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Re: Proposed pubrules change for clearer indication of First Public/Last Call Working Draft at top of document

From: Marcos Caceres <w3c@marcosc.com>
Date: Fri, 22 Mar 2013 11:28:06 +0000
To: Giuseppe Pascale <giuseppep@opera.com>
Cc: Ian Jacobs <ij@w3.org>, Robin Berjon <robin@w3.org>, "spec-prod@w3.org" <spec-prod@w3.org>
Message-ID: <94C9008A8ED7463A8DA0ABD169AE8B48@marcosc.com>

On Wednesday, March 20, 2013 at 11:46 PM, Giuseppe Pascale wrote:

> On Tue, 19 Mar 2013 19:15:59 -0000, Marcos Caceres <w3c@marcosc.com (mailto:w3c@marcosc.com)> wrote:
> >  
> > IMO, LC should absolutely not be viewed as stable (only for marketing  
> > reasons or to deliberately deceive). It just means that it won't get any  
> > more features at that particular moment - but the stability of those  
> > features is not guaranteed in any way…
> But this is what people are looking for actually, a spec that 1) are not  
> expecting to see major features added 2) whose features can surely be  
> modified but only if there is a good reason for it (e.g. they were very  
> broken). Currently the editor draft doesn't give you this sort of  
> guarantee.

Neither does any other kind of W3C label. Consider:  

1. Document goes to CR - 3 month review period.
2. A whole bunch of reviews come in. Test suite is created.
3. Editor's draft is updated - CR now grossly out of date.  
4. Two months pass - more changes are made to ED.  
5. Document is republished as an ordinary WD (new feature is added, because someone found a new use case).
6. Document goes to LC.  
7. Document gets help up for a year on a patent disclosure.  
8. Work continues regardless in the ED.  
9. …rinse and repeat.  

When 2 happens, Ed is more "stable" than CR (or any other label). This is why when you look at any HTML draft, you get the red box telling you that the document is out of date and to . For example:


"For the latest updates from the HTML WG, possibly including important bug fixes, please look at the editor's draft instead."

> So I agree that spec evolves, but is still useful to know if a particular  
> document is on a "stabilization path" or if it's still evolving.

This assumes that there is a linear path of steady development on a spec: yes, specs become more stable over time, but that has little relationship to what label is slapped on it or when and how stabilization happens. To believe otherwise sets forth an unrealistic expectation and understanding of how specifications work is actually done - and how stability is actually achieved. Hence, relying on W3C labels as signs of stability should be strongly discouraged.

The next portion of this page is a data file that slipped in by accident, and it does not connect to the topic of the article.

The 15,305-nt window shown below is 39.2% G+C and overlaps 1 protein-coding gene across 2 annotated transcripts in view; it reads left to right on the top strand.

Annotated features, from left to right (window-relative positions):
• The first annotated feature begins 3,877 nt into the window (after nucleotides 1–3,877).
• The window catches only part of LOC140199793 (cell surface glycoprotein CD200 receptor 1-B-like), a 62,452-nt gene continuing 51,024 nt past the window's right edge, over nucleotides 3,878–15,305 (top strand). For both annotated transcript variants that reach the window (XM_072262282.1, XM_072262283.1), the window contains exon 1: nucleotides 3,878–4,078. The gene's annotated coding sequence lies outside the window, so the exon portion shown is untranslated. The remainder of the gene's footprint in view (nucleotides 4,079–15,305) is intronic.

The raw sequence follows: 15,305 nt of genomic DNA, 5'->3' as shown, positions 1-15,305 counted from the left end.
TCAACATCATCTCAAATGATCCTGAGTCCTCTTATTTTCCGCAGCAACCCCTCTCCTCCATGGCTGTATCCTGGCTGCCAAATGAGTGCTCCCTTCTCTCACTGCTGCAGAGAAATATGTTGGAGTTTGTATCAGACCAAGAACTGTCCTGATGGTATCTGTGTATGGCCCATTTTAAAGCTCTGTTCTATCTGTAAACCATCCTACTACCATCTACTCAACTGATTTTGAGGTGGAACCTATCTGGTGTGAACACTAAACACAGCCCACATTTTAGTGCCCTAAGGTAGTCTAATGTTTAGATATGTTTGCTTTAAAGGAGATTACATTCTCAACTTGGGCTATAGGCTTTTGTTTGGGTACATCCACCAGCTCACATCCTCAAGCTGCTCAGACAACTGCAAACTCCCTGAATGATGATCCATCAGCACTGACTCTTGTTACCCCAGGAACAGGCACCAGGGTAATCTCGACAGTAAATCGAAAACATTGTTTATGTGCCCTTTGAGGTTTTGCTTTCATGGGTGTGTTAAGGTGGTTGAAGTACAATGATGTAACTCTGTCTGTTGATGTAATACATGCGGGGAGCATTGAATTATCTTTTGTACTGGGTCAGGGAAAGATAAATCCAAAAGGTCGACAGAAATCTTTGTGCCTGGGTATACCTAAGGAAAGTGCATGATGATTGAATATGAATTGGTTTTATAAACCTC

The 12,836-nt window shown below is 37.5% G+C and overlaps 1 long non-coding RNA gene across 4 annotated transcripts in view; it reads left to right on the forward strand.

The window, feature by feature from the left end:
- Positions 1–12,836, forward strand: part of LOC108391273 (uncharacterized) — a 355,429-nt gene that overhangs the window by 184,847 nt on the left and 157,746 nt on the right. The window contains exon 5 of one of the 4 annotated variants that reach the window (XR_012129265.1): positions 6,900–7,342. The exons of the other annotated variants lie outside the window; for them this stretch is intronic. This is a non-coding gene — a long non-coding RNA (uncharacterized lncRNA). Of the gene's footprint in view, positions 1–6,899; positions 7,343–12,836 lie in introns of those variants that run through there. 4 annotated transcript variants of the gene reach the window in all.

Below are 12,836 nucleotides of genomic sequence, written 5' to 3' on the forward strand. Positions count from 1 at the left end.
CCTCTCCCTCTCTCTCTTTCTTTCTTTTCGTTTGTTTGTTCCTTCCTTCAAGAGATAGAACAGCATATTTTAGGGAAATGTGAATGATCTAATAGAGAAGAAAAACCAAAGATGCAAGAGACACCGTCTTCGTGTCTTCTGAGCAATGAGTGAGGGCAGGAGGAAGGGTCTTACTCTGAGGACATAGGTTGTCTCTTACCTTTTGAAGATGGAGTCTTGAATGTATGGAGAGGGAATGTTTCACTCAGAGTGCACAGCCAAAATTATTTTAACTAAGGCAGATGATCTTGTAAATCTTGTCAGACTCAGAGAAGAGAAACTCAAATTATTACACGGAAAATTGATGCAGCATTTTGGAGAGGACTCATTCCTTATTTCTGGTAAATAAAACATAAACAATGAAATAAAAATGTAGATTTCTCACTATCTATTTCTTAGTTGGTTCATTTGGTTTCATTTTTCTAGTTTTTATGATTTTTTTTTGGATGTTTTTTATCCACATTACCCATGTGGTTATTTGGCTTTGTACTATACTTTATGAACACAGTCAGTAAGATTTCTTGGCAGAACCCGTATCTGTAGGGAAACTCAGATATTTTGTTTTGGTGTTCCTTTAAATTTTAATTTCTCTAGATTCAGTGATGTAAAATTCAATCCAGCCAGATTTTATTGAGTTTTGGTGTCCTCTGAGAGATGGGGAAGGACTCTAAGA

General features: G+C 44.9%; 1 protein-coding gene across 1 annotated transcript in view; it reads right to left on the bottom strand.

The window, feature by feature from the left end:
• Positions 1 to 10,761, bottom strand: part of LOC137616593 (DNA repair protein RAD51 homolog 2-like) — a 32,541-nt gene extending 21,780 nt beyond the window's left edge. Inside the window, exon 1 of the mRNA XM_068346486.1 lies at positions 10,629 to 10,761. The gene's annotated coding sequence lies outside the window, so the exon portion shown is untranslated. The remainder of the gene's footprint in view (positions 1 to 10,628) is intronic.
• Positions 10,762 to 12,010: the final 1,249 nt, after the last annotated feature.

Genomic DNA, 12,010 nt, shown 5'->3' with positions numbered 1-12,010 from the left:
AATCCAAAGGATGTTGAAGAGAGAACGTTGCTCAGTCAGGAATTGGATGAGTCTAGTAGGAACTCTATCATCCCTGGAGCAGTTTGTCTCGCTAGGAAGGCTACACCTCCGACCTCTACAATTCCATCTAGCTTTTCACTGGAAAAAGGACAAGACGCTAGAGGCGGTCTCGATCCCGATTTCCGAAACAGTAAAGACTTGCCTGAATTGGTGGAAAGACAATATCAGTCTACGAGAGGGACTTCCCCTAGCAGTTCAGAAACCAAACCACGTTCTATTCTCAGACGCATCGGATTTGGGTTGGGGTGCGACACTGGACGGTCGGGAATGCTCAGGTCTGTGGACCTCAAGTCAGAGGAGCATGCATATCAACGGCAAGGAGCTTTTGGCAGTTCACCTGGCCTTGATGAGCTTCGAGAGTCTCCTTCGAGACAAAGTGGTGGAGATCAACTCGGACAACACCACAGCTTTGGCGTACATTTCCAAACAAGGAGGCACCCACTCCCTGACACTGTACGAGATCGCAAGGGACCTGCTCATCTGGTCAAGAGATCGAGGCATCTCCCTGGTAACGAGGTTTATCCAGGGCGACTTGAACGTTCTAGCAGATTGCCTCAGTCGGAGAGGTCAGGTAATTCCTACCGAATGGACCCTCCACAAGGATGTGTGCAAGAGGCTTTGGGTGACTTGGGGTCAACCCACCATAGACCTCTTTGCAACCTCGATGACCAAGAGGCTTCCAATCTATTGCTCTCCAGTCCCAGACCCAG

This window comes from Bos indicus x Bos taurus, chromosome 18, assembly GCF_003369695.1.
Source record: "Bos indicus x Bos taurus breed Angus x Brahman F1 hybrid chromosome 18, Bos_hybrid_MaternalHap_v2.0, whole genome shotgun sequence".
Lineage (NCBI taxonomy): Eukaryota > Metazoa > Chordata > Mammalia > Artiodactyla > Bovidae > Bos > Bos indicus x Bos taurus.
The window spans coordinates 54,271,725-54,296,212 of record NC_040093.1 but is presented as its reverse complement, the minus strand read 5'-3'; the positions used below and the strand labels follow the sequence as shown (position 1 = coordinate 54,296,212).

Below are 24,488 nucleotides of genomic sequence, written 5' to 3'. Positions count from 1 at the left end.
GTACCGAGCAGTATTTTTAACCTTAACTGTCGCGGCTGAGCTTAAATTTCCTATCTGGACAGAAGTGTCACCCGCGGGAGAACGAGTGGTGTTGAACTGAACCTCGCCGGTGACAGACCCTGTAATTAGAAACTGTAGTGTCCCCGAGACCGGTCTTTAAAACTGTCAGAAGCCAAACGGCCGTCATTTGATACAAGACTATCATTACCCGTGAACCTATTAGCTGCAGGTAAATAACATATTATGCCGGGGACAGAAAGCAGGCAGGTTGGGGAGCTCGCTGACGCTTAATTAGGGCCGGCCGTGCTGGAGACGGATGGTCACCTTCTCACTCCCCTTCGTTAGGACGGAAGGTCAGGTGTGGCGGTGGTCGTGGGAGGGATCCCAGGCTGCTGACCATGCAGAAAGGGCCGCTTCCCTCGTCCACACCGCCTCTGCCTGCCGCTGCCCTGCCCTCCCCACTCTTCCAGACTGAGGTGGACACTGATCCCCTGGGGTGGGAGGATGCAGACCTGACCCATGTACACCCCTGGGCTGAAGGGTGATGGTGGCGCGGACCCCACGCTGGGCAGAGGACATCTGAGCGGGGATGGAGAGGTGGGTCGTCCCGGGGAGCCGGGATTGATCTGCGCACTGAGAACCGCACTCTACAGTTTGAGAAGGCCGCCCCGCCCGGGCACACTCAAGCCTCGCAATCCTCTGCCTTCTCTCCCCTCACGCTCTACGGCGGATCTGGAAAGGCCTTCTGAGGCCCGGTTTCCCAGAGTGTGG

This why every document's SoTD (except REC) clearly states:   

"This is a draft document and may be updated, replaced or obsoleted by other documents at any time. It is inappropriate to cite this document as other than work in progress."

Consider what happened with the abandonment of XHR in favor of XHR 2 (which is just called XHR), and that all new core specs are being done as Living Standards (including HTML itself):  


Almost all of the above end up being copy/pasted by the W3C to eventually get the patent commitments - as well as to get help from the W3C membership with the testing (and to resolve a few differences of opinion between the W3C and WHATWG, at least in the case of HTML).  

> And for  
> people not involved in the everyday work these sort of milestones are the  
> only indication of this sort.

This is an misuse of the W3C process (and only loosely maps to reality - hence my call for legally important drafts to be labelled properly as "Lawyer Call" or "Attorney Call"). The W3C process should only be seen as a legal instrument to secure patents commitments once two implementations have been shown to be interoperable.  

However, having a REC doesn't even guarantee "stability" because:

1. new editions may supersede old ones.  
2. specs like WebIDL, and DOM, are being forked on parts that interoperable primarily for the purpose of   moving them to REC, but work on those specs continues unabated or with little regard for the W3C process.

I hope that helps clarify things: one can only view a spec as stable if it can be implemented in an interoperable manner to meet a set of use cases - and those use cases can also change over time. Interoperability can be verified through a test suite and hopefully real content in the wild). Until then, all bets are off and labels won't help.

Marcos Caceres
Received on Friday, 22 March 2013 11:28:38 UTC

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